Yesterday, I spent eight hours with folks from the Centers for Disease Control, learning about how to communicate with the public and the media during public health emergencies. While this stuff can indeed be pretty dry, I must say I was quite impressed with the way the CDC puts these trainings together. The presenters kept it lively and interactive, and group exercises broke up the day nicely.
Although these trainings do indeed seem to focus on potential scenarios involving anthrax or other terrorist activity (something which I see as highly unlikely), having public health officials who know how to communicate with the public doesn't seem like such a bad idea, really.
While people don't generally want to think or talk about preparing for unknown dangers which may or may not happen some time in the future, I'm beginning to get a sense of the larger picture and how the government is striving to create a coordinated system in which metropolitan areas, small towns, and even rural areas are accounted for in emergency preparedness.
Billions of taxpayer dollars have been spent in order to create the Strategic National Stockpile (SNS), the Cities Readiness Initiative, and other very complex and, ultimately costly, programs. Many people would question whether this money would have been more well spent on creating jobs, improving infrastructure, green technologies and other important issues of the day. From my perspective, this would be an excellent question to pose, however the emergency preparedness train is fully out of the station since 9/11/01, and there's simply no way to reign this one in, for better or for worse.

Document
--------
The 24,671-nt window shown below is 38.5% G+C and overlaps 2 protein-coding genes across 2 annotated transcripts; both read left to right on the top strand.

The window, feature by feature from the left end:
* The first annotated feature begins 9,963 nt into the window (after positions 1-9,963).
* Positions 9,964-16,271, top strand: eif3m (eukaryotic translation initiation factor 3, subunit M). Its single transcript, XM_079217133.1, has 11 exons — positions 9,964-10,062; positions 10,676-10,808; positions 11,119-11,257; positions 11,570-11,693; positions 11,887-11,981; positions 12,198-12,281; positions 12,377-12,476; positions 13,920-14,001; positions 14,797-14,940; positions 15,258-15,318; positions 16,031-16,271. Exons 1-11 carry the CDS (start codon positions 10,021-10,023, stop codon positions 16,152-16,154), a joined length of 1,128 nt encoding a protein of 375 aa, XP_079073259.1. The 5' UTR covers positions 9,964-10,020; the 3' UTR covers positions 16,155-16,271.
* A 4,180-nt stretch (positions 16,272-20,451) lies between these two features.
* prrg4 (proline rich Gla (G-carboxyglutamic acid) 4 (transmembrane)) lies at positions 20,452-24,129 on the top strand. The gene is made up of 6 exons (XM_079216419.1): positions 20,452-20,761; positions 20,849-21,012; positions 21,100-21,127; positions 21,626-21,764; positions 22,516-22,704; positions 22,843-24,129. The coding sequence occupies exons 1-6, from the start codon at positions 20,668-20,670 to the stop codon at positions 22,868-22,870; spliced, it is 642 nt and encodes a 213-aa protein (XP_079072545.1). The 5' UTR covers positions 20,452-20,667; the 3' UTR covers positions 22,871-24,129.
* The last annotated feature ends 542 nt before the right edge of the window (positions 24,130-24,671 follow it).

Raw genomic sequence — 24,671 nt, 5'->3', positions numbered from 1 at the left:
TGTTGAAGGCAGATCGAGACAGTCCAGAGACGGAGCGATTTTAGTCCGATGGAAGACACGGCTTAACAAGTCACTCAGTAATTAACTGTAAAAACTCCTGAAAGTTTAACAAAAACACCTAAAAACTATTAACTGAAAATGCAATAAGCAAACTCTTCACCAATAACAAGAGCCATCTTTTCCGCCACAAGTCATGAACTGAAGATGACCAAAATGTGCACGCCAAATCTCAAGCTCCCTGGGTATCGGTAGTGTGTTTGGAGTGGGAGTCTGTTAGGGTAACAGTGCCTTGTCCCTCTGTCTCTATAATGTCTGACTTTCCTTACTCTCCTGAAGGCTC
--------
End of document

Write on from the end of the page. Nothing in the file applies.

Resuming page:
So, taxpayers of America, be advised that, yes, there are huge warehouses of medications at strategic points throughout the country, ready to bring antibiotics and antivirals to your town in case they're needed in a hurry. There are also thousands of people like myself constantly undergoing training in order to be able to bring those medications to you in a real emergency.
Taking into consideration the likelihood of a terrorist attack, an influenza pandemic, or another scenario in which these assets would indeed be deployed, one might be led to wonder why so much money has been sunk into these efforts of preparing for that which may never occur.
These are good questions to ask and valid points to consider. The fact is, however, that the behometh of emergency preparedness is a beast with a life (and a budget) of its own, and even though I sometimes question the amount of money being set aside for such efforts at a time of economic turmoil, as a public health official I must fulfill my mandated mission of taking these tasks seriously as I increase my knowledge of such a new and complicated world.